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United Nations Standards and Norms
The UN standards and norms on crime prevention and criminal justice are internationally agreed non-binding normative resolutions adopted under either the UN Congresses on Crime Prevention and Criminal Justice, the UN General Assembly (GA), or the Economic and Social Council (ECOSOC). Until the creation of the Commission on Crime Prevention and Criminal Justice (CCPCJ), the Congresses, which meet every five years, had the role of standard-setting in this area. With the creation of the Commission, in 1992, the role of setting standards is now with the CCPCJ, a subsidiary body of the ECOSOC. The Commission recommends standards for adoption by either ECOSOC or the GA.
Since 1955, approximately 60 different instruments containing standards and norms have been adopted. These relate to persons in custody, non-custodial sanctions, restorative justice, justice for children, crime prevention, violence against women, violence against children, justice for victims, good governance, the independence of the judiciary, the integrity of criminal justice personnel, access to legal aid, international cooperation in criminal matters, and the prohibition of torture and cruel inhuman or degrading treatment or punishment. In addition to setting forth detailed minimum standards and providing technical guidance for specific institutions or professional groups, the UN standards and norms elaborate progressive criminal justice and crime prevention visions and philosophies, such as restorative justice and community policing. The UN standards and norms provide a solid basis for crime prevention and criminal justice programming, and UNODC has elaborated a range of tools to assist UN Member States in implementing reforms in law, policy, and practice.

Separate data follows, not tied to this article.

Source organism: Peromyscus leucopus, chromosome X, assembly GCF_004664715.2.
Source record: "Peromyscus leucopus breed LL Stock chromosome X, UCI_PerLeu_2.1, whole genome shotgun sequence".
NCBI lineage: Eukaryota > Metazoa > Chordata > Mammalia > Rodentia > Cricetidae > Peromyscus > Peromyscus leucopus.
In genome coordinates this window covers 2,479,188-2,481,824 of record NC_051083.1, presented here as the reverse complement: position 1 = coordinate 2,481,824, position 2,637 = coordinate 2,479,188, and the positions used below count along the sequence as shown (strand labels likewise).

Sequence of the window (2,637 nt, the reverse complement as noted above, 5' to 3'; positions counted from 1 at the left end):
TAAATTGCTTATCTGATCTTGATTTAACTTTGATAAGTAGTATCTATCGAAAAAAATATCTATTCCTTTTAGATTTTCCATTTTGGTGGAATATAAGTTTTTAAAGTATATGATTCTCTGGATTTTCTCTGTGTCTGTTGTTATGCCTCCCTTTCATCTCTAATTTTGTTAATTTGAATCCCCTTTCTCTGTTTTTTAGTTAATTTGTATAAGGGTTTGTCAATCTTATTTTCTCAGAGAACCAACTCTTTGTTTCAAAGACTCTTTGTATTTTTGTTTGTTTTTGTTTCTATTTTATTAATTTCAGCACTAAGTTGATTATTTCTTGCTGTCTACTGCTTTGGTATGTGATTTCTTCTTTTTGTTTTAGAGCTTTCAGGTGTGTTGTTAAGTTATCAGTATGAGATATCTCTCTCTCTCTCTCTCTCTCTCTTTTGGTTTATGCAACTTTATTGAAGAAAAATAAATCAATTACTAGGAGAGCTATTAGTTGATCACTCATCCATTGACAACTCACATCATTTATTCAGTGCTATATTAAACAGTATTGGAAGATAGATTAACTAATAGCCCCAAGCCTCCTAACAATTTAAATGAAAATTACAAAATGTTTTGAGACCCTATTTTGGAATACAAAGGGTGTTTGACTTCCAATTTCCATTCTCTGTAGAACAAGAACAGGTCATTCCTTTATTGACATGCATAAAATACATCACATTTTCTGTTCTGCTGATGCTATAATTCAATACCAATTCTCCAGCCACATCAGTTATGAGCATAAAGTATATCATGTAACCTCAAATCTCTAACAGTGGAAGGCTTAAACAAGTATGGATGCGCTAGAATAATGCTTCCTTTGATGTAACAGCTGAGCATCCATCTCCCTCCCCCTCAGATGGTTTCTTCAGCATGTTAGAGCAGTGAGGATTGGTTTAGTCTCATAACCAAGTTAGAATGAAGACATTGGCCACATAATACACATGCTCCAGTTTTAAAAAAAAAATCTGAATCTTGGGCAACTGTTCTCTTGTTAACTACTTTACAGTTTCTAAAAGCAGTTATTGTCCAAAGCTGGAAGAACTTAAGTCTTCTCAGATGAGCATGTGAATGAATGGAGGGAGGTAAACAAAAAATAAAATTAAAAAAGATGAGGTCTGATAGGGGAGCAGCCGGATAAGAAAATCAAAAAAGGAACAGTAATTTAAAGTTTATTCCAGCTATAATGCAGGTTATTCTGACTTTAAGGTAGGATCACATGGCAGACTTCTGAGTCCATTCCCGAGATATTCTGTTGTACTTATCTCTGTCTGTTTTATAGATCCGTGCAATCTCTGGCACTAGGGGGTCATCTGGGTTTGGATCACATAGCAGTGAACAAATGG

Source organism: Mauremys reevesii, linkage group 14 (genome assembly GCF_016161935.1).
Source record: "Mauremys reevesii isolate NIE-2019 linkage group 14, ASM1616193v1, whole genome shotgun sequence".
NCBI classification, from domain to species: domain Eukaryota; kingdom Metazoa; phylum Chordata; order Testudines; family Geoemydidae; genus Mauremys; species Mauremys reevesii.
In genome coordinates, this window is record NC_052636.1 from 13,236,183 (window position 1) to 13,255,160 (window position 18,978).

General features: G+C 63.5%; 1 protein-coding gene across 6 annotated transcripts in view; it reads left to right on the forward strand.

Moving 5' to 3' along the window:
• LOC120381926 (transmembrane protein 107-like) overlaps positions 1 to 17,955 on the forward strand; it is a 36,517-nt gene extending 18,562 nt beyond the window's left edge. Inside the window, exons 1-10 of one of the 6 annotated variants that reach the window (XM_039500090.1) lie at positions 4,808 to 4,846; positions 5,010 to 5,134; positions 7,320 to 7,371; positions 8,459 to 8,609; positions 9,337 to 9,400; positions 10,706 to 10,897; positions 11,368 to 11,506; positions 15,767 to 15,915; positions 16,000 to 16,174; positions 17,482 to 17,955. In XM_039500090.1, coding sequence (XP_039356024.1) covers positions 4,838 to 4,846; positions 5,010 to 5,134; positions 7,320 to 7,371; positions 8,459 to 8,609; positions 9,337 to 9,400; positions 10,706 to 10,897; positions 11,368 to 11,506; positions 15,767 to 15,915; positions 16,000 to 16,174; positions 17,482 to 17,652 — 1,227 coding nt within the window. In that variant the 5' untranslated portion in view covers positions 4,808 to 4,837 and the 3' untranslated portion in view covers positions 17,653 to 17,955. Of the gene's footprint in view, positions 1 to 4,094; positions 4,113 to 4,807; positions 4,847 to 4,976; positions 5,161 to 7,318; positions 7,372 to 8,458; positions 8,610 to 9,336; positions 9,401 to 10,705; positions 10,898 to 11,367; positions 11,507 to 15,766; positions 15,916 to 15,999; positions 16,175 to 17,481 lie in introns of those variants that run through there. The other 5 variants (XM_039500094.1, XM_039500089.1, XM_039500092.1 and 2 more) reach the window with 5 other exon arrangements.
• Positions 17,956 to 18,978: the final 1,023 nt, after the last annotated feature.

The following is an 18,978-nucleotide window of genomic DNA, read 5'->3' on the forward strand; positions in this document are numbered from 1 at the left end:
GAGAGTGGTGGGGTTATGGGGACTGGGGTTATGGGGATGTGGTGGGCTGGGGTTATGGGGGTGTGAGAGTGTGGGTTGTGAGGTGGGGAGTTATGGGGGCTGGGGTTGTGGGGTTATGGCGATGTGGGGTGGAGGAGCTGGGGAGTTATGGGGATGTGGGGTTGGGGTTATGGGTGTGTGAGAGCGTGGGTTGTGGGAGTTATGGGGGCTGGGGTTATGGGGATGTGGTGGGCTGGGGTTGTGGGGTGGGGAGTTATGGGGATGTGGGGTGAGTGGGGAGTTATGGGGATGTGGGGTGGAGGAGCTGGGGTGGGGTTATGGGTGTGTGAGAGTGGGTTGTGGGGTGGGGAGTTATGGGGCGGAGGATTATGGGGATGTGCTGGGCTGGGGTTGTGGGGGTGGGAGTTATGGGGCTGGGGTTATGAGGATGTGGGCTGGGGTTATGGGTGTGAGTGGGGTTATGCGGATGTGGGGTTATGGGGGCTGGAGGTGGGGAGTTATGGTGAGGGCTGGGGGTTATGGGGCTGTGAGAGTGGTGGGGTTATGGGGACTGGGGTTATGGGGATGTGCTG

The Economic and Social Council (ECOSOC)